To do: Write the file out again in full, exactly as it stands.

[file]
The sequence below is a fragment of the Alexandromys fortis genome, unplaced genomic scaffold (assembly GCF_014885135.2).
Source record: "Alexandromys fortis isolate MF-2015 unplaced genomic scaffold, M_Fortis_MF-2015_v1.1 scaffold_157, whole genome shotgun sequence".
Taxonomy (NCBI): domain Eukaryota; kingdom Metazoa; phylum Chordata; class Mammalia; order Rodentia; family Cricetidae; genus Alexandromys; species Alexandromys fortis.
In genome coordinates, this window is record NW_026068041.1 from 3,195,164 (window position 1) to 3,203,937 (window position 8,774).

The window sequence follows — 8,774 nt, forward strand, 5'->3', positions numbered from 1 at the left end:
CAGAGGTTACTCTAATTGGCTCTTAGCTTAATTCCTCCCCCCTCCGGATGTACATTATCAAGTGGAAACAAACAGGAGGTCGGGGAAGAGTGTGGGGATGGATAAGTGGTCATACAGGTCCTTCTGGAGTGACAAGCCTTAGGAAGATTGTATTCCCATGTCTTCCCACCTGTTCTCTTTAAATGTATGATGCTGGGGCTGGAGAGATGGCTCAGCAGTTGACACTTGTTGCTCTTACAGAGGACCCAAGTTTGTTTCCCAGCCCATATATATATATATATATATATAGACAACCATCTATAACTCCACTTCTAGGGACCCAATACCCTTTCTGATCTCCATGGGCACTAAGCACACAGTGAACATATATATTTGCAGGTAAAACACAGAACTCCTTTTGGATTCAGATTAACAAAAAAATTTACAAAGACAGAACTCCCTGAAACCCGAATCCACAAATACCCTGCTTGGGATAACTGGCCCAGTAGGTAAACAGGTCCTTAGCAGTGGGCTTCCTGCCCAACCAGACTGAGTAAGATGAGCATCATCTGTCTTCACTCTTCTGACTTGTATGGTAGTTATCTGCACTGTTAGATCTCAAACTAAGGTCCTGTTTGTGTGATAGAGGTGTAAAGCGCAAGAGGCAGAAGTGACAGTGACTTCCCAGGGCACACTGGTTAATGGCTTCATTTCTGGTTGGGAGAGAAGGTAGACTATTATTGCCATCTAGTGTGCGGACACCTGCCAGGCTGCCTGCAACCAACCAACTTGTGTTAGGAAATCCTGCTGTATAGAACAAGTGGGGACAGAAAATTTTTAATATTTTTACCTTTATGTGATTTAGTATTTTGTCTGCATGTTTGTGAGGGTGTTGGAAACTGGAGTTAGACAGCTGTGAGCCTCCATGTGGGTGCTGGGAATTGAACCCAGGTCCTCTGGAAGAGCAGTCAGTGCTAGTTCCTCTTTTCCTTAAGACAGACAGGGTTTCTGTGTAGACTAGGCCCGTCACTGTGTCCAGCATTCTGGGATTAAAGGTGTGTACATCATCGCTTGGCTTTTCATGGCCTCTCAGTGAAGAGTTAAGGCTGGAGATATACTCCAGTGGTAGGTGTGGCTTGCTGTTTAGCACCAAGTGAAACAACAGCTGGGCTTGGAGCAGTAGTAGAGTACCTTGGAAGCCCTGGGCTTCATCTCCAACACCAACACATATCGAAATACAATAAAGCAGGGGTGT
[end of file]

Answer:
The sequence below is a fragment of the Alexandromys fortis genome, unplaced genomic scaffold (assembly GCF_014885135.2).
Source record: "Alexandromys fortis isolate MF-2015 unplaced genomic scaffold, M_Fortis_MF-2015_v1.1 scaffold_157, whole genome shotgun sequence".
Taxonomy (NCBI): domain Eukaryota; kingdom Metazoa; phylum Chordata; class Mammalia; order Rodentia; family Cricetidae; genus Alexandromys; species Alexandromys fortis.
In genome coordinates, this window is record NW_026068041.1 from 3,195,164 (window position 1) to 3,203,937 (window position 8,774).

The window sequence follows — 8,774 nt, forward strand, 5'->3', positions numbered from 1 at the left end:
CAGAGGTTACTCTAATTGGCTCTTAGCTTAATTCCTCCCCCCTCCGGATGTACATTATCAAGTGGAAACAAACAGGAGGTCGGGGAAGAGTGTGGGGATGGATAAGTGGTCATACAGGTCCTTCTGGAGTGACAAGCCTTAGGAAGATTGTATTCCCATGTCTTCCCACCTGTTCTCTTTAAATGTATGATGCTGGGGCTGGAGAGATGGCTCAGCAGTTGACACTTGTTGCTCTTACAGAGGACCCAAGTTTGTTTCCCAGCCCATATATATATATATATATATATAGACAACCATCTATAACTCCACTTCTAGGGACCCAATACCCTTTCTGATCTCCATGGGCACTAAGCACACAGTGAACATATATATTTGCAGGTAAAACACAGAACTCCTTTTGGATTCAGATTAACAAAAAAATTTACAAAGACAGAACTCCCTGAAACCCGAATCCACAAATACCCTGCTTGGGATAACTGGCCCAGTAGGTAAACAGGTCCTTAGCAGTGGGCTTCCTGCCCAACCAGACTGAGTAAGATGAGCATCATCTGTCTTCACTCTTCTGACTTGTATGGTAGTTATCTGCACTGTTAGATCTCAAACTAAGGTCCTGTTTGTGTGATAGAGGTGTAAAGCGCAAGAGGCAGAAGTGACAGTGACTTCCCAGGGCACACTGGTTAATGGCTTCATTTCTGGTTGGGAGAGAAGGTAGACTATTATTGCCATCTAGTGTGCGGACACCTGCCAGGCTGCCTGCAACCAACCAACTTGTGTTAGGAAATCCTGCTGTATAGAACAAGTGGGGACAGAAAATTTTTAATATTTTTACCTTTATGTGATTTAGTATTTTGTCTGCATGTTTGTGAGGGTGTTGGAAACTGGAGTTAGACAGCTGTGAGCCTCCATGTGGGTGCTGGGAATTGAACCCAGGTCCTCTGGAAGAGCAGTCAGTGCTAGTTCCTCTTTTCCTTAAGACAGACAGGGTTTCTGTGTAGACTAGGCCCGTCACTGTGTCCAGCATTCTGGGATTAAAGGTGTGTACATCATCGCTTGGCTTTTCATGGCCTCTCAGTGAAGAGTTAAGGCTGGAGATATACTCCAGTGGTAGGTGTGGCTTGCTGTTTAGCACCAAGTGAAACAACAGCTGGGCTTGGAGCAGTAGTAGAGTACCTTGGAAGCCCTGGGCTTCATCTCCAACACCAACACATATCGAAATACAATAAAGCAGGGGTGT